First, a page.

Getting the Bible Inside

Eugene Peterson:
“A caveat about the disciplines: I’m uneasy about the word discipline. It’s a useful word, which Richard Foster has brought back into the Protestant vocabulary. But in practice it often encourages people to take charge of their own spirituality. When you practice a discipline, you’re doingsomething. There’s not much relaxation. There’s not much letting go. Some people say to me, “You’re such a disciplined person.” I ran marathons for twenty years, but it wasn’t a discipline. I loved it. I wasn’t trying to accomplish anything. I have the same feeling about reading scripture, prayer, worship.
I was talking just this last week to a retired businessman. He led Bible studies for most of his life, but at some point he realized that he wasn’t getting it inside of him. He went to his pastor for advice, but his pastor couldn’t really help. So on his own, without any direction, he developed a system of lectio divina, almost exactly the way the books tell you how. He compiled huge notebooks of meditation and reflection on scripture. He told me he’d been doing this for ten years, that he’d wake up at five-thirty in the morning and he couldn’t wait to start. It wasn’t a discipline. It simply got inside of him.
Maybe discipline has become a cliché. Maybe there are new ways to talk about it. Maybe we’re right on the edge of that.”

The necessity of contemplating beauty

Melinda Selmys, from her book Sexual Authenticity:

“Beauty is not largely an irrelevant addendum to the life of the soul. It is through beauty that we come to understand the appeal of heaven. The atheist can’t get excited about sitting around forever with the big man on the throne. The sexual sinner can’t imagine an eternity without sex. Almost everyone, at least on some level, thinks that this world is more appealing than the world to come. It is because we do not spend enough time contemplating beauty, because we do not take into our hearts the realization that all of the wonders and marvels, all of the joys and triumphs, of this world are only a tiny spark thrown from the fire of Beauty that burns in the mind of God.”

The truest index of our real situation

C.S. Lewis, from his sermon, “The Weight of Glory”:

In some sense, as dark to the intellect as it is unendurable to the feelings, we can be both banished from the presence of Him who is present everywhere and erased from the knowledge of Him who knows all. We can be left utterly and absolutely outside – repelled, exiled, estranged, finally and unspeakably ignored. On the other had, we can be called in, welcomed, received, acknowledged. We walk every day on the razor edge between these two incredible possibilities. Apparently, then, our lifelong nostalgia, our longing to be reunited with something in the universe from which we now feel cut off, to be on the inside of some door which we have always seen from the outside, is no mere neurotic fancy, but the truest index of our real situation. And to be at last summoned inside would be both glory and honour beyond all our merits and also the healing of that old ache.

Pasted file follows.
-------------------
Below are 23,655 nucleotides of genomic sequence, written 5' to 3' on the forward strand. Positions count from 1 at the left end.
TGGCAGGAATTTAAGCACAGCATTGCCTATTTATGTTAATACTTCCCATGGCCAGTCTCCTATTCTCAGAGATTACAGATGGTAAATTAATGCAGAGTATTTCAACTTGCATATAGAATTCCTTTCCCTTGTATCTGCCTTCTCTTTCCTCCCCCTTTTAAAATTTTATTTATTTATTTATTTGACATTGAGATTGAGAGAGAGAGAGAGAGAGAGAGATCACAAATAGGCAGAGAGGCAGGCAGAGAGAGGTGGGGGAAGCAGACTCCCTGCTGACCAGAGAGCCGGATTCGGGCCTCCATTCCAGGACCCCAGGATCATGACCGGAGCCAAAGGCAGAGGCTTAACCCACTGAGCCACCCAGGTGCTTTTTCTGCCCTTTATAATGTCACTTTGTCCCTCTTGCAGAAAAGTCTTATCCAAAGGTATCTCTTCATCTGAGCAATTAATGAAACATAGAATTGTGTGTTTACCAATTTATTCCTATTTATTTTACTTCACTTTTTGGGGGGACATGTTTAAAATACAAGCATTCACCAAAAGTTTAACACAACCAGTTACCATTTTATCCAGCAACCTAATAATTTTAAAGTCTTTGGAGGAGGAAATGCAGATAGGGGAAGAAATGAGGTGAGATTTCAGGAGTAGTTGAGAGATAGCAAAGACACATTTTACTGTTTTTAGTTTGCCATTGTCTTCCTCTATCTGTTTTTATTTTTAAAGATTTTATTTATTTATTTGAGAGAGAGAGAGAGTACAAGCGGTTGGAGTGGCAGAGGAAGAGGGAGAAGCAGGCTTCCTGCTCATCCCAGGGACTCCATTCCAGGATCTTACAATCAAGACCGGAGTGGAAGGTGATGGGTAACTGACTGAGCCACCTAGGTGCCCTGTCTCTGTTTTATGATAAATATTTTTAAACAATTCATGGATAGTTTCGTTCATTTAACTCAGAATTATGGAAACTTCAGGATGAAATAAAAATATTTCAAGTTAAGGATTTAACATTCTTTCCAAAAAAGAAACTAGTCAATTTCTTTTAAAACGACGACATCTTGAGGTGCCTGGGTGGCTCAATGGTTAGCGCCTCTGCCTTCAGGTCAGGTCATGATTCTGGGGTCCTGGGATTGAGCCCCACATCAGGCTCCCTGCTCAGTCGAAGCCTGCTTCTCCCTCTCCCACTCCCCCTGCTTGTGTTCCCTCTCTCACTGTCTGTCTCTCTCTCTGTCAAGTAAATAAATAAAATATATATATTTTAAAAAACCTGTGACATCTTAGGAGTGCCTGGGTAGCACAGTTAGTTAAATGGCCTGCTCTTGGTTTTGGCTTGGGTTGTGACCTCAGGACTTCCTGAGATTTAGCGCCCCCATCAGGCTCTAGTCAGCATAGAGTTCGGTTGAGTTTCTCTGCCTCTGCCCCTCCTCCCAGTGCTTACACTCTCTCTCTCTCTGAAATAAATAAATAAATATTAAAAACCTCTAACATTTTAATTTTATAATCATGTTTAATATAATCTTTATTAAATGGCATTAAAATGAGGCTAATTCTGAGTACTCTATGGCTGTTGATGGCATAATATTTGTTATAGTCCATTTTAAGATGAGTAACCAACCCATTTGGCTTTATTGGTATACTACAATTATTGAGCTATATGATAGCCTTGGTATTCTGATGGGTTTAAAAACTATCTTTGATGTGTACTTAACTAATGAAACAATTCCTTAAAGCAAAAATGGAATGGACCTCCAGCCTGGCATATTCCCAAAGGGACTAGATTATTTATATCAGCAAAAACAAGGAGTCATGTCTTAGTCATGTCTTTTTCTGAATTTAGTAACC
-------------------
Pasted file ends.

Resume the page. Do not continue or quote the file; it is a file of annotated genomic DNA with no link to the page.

The demise of Wither and Frost

Finished That Hideous Strength – a wise and strange book – in many ways I was continually surprised by the strangeness of it. I believe Alan Jacobs wrote that Lewis was very influenced by Charles Williams when writing it, and whether or not I’m remembering that correctly, it has the ring of truth. It is distinctly Lewis – his philosophy, his style, his sense of humor. But especially in the early chapters I was continually reminded of Williams’ novels, and his interweaving of the spiritual, the bizarre and the modern.

But That Hideous Strength is still Lewis through and through, and bears the marks of his cohesive philosophy. Many talk about his picture of hell as populated by people who choose to be there, and point to his treatment of that idea in The Great Divorce or in The Problem of Pain. But he depicts that same idea here in it’s most frightening form. He does so in depicting the deaths of the academics Wither and Frost, acting heads of NICE (the National Institute for Coordinated Experiments). In both cases their descent into death (and quite truly, hell) is a direct result of their life-long choices, their basic life orientation and their deepest beliefs.

For Wither (who dies first), the realization that he is going to die is incapable of moving him. “He had willed with his whole heart that there should be no reality and no truth, and now even the imminence of his own ruin could not wake him.

So how indeed do the damned go to their damnation? Lewis continues: